Applicants for practical tests should be prepared to demonstrate knowledge about any system installed in the glider used for the test. Fortunately for most applicants that may be only the pitot/static system, but even so, enough fail in this area to make it one of the top ten failure subjects.
The pitot/static system consists of sensors to measure two different air pressures and the instruments to interpret those pressures in terms of airspeed, altitude and vertical speed. Pitot pressure is measured through a forward facing port, where its value increases as airspeed increases. Static pressure is measured through a port located so that its value is independent of speed, generally perpendicular to the direction of flight.
The airspeed indicator and the variometer each have only one hand so interpretation is obvious. The altimeter has three hands and can be misread if the pilot is careless. The shortest hand shows tens of thousands of feet, the medium hand shows thousands, and the longest hand shows hundreds of feet.


Pressure, density and temperature of the atmosphere all generally decrease as altitude increases. Pressure decreases at a fairly predictable one inch of mercury per thousand feet altitude. Thus, if we measure this pressure, we can determine our altitude, and that is exactly what an altimeter does. To do so, it utilizes one or more small cookie shaped, thin metal containers, illustrated schematically here as a bellows, that can expand and contract as the pressure around them varies. For an altimeter the containers are sealed and static pressure is introduced to the area outside the containers. As the glider climbs, the static pressure decreases (1" hg per 1,000'), the container expands and moves a pointer connected through suitable linkage. The linkage in a real altimeter is more complex than the rack and pinion shown here, but the concept is the same.

For the altimeter to indicate correctly, it must be adjusted for the atmospheric pressure existing at the time. That usually only requires that the pilot set the altimeter to the correct field elevation just prior to takeoff. If the flight is long or covers a long distance it may be necessary to reset the altimeter during flight. That can be done by obtaining the current sea level pressure for the area, and setting that value in the small barometric scale window on the altimeter. The value shown in the window and the indicated altitude both move in the same direction when making changes, i.e. an increase in the value shown in the window will result in an increase in the indicated altitude.

FAR 91.121 says if you are flying below 18,000 feet MSL, your altimeter must be set to the setting of an appropriate available station (preferably within 100 NM) or the departure airport elevation. If you are lucky enough to be above 18,000 feet MSL your altimeter should be set to 29.92 inches Hg.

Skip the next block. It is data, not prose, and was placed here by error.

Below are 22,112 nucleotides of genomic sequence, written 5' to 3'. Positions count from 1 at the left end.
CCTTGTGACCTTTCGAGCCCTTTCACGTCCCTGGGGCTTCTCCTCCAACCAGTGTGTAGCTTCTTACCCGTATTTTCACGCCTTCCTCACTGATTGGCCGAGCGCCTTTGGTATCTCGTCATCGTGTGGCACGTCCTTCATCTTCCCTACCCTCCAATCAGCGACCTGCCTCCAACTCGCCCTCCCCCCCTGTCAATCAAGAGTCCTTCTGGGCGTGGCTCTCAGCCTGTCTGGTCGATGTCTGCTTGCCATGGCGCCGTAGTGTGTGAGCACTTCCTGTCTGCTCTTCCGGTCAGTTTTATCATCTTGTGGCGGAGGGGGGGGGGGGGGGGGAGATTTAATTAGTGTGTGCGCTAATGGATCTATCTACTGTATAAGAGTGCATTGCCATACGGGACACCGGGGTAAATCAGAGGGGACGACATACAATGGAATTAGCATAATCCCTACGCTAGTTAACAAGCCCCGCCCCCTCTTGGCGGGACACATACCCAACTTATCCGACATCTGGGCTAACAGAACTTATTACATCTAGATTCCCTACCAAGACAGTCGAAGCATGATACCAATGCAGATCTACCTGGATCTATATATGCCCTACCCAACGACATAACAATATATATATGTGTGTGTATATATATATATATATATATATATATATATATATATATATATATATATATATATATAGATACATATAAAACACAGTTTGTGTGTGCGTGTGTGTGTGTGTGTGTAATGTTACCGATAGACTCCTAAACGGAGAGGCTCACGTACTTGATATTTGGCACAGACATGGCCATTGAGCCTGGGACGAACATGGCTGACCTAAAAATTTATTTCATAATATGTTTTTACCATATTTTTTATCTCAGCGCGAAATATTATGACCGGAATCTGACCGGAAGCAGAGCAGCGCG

The altitude we have just described is called "Indicated Altitude". It is exactly correct only in a "standard atmosphere". Other altitudes are:

The pressure measured by the altimeter results from the weight of the air above it. It is helpful to visualize the ocean of air in which we fly as similar to an ocean of water; the deeper the water (air) the greater the pressure. There is more air above a given altitude when the pressure is high than when it is low. If an aircraft maintains the same altimeter reading while flying from an area of high pressure to an area of low pressure, the actual altitude of the aircraft will decrease. A simple rule to help remember this is "From High to Low, Look Out Below".
A similar condition exists when flying from a warm area to a colder area. The colder air occupies less space, so for equal surface pressures the "top" of the air must be lower. As in the case of an aircraft flying from high pressure to low pressure, one flying from high temperature to low temperature while maintaining the same altimeter reading will also descend. The same "High to Low" rule applies.


Pitot pressure is the sum of static pressure and dynamic pressure. The difference between pitot pressure and static pressure would then be dynamic pressure, and dynamic pressure is related to airspeed. The airspeed indicator is fundamentally similar to the altimeter, and we can use the same schematic illustration to show how it works. The essential difference is that for the airspeed indicator we introduce pitot pressure to the inside of the pressure-sensing device (bellows in our illustration). As airspeed increases so does dynamic pressure, and the bellows expands, moving the indicator through suitable linkage.